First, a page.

Organize evidence and other materials in a trial notebook

Creating a trial notebook is a great way to keep your documents and evidence in order so you can access it quickly and easily at trial. To create a trial notebook, use a 3-ring binder with tab pages to divide the notebook into different sections. 

Section 1: Pleadings

This section should include the the plaintiff's Summons and Complaint and the defendant's Answer.

These documents are important to have as a reference, because the plaintiff will not be allowed to argue theories of the case that were not identified in the Complaint, and the defendant will not be allowed to argue defenses not listed in their Answer. If a new defense arises during the trial, the defendant may ask the court to amend their Answer to include the new defense (the court may or may not grant this request), but they are otherwise generally limited to the defenses in their Answer. You will also keep a copy of any other documents that have been filed with the court in your case.

Section 2: Discovery

This section contains discovery requests and discovery from each side.

You will want to be able to find the other side's responses to any of your discovery requests very quickly because you can use any contradictory answers given during discovery to impeach (challenge the truthfulness) of the other side's witness using these answers. 

TIP: Use tape flags to mark any sections that you anticipate will be critical.

Section 3: Checklist of elements

This section has a list of every cause of action and every defense in a checkbox format.

Every cause of action the plaintiff raises and every defense the defendant raises has a series of elements that must be proven for the claim to be successful. List the elements of each cause of action, and each defense in checkbox format, so that you may check off each element as evidence is provided during the case. This way you, whether you're the plaintiff or the defendant, will know whether the each side has has proven their case or defense.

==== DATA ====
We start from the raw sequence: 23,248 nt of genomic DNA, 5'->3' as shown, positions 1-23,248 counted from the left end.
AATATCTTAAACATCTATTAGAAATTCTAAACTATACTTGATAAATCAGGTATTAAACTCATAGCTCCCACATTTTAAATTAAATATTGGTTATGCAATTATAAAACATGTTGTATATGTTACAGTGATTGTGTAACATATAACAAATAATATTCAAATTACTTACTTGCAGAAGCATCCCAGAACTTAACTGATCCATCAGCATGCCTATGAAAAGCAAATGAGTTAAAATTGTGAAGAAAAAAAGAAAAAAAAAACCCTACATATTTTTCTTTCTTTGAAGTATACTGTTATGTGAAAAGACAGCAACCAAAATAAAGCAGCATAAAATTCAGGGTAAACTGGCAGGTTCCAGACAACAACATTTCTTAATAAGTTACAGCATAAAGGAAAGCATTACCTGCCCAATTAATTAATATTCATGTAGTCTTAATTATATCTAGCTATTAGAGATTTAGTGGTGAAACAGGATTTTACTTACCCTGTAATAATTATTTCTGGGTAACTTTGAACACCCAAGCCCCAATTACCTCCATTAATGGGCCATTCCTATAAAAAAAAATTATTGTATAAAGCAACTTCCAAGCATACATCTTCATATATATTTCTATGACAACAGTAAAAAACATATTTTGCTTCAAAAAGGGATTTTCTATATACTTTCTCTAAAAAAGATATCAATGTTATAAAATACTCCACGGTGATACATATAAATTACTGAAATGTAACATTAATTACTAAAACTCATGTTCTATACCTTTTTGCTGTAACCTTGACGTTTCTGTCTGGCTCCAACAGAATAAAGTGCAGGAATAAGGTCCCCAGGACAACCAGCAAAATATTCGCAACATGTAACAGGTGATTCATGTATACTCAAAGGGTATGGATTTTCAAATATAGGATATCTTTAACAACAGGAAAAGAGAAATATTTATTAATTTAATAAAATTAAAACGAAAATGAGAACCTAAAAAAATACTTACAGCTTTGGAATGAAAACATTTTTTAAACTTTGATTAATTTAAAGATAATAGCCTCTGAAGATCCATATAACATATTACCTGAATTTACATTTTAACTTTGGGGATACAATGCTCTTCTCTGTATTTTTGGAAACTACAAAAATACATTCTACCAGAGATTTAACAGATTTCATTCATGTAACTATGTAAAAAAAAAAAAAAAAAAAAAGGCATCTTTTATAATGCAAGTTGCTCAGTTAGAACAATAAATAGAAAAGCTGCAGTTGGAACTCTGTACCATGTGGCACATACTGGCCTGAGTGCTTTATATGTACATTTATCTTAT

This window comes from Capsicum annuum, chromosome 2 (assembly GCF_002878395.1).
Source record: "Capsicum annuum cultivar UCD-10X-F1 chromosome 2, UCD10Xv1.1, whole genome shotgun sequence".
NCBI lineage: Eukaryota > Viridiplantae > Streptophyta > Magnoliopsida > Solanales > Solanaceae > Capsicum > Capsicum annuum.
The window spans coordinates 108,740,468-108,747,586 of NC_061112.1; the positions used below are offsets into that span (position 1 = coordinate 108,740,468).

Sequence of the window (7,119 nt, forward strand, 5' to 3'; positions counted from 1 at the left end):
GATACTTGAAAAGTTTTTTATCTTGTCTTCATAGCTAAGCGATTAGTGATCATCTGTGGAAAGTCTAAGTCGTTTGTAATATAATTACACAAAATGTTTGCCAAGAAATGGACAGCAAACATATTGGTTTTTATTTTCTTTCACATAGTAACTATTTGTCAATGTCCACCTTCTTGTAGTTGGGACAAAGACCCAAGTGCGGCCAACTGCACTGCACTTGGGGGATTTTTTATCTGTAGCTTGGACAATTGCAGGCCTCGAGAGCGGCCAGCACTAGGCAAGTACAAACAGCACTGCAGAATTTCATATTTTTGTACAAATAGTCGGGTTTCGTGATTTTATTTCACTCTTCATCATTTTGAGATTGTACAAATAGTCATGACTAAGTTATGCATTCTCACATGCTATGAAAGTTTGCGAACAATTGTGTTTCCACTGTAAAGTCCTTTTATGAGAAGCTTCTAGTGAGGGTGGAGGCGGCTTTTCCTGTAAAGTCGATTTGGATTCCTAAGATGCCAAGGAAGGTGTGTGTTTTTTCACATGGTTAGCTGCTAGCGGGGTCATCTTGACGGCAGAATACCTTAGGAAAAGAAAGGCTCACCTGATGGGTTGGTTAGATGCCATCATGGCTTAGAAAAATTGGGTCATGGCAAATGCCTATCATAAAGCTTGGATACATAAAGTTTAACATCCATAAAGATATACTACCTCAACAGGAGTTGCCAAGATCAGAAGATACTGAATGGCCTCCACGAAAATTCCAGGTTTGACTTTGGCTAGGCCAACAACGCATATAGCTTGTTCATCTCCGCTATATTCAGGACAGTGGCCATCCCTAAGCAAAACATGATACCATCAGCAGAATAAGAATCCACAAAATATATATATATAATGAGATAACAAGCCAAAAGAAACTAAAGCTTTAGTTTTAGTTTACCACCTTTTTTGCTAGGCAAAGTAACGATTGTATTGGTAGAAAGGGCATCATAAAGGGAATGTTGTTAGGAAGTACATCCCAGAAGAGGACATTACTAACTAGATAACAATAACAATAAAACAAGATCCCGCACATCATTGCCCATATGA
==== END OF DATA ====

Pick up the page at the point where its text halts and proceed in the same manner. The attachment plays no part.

TIP: A good place to find these elements in detail is to review the Judicial Council Civil Jury Instructions (CACI)

Section 4: Outline of an opening statement

This section has an outline of your opening statement.

This will help you make your opening statement, though sometimes these are waived by the judge.

TIP: Choose a large type for this, typically 14 point or higher, with generous spacing, so that you may quickly glance down at it to find your place and continue without reading from it.

Section 5: Outline of direct examination/testimony

This section contains an outline of the questions that you wish to ask each witness you call to back your case as well as the points you wish to make in your testimony.

For your testimony, it should be an outline of the facts you wish to testify about. For each witness you have, create a list of questions. This list is important so that you can make sure that either you or your witness gets out all of the testimony that is necessary for your case.

Section 6: Outline of cross-examination of each side's witnesses

This section will contain an outline of all of the points that you might cross-examine the other side's witness about.

You'll only need this if the the other side is producing a witness rather than a declaration in lieu of live testimony. Again, use a large font, and generously space any pages in this section.

TIP: You may also write notes on this page as the witness is examined, so that you may remember any additional points, or narrow your questioning.

Section 7: Miscellaneous documents

Use this section to hold miscellaneous documents that you may use during the trial. Some examples of things that you might keep in this section include:

  • A list of all exhibits you intend to enter into evidence
  • A list of common objections
  • Copies of some of the Evidence Code that give rise to the common objections
  • Names and telephone numbers for any witnesses in case you need to call them from court

Loose in your notebook: Exhibits

Have original and two copies of each exhibit you intend to introduce at trial. Each exhibit should be clearly labeled on the back. The plaintiff's exhibits use numbers ("Plaintiff's Exhibit 1,"  "Plaintiff's Exhibit 2," and so on). The defendant's exhibits use letters (Defendant's Exhibit A," "Defendant's Exhibit B," and so on. 

The two copies are so you have one to present to the other side or their lawyer, and one to hold onto so that you may refer to it.

Do not three-hole punch your exhibits.



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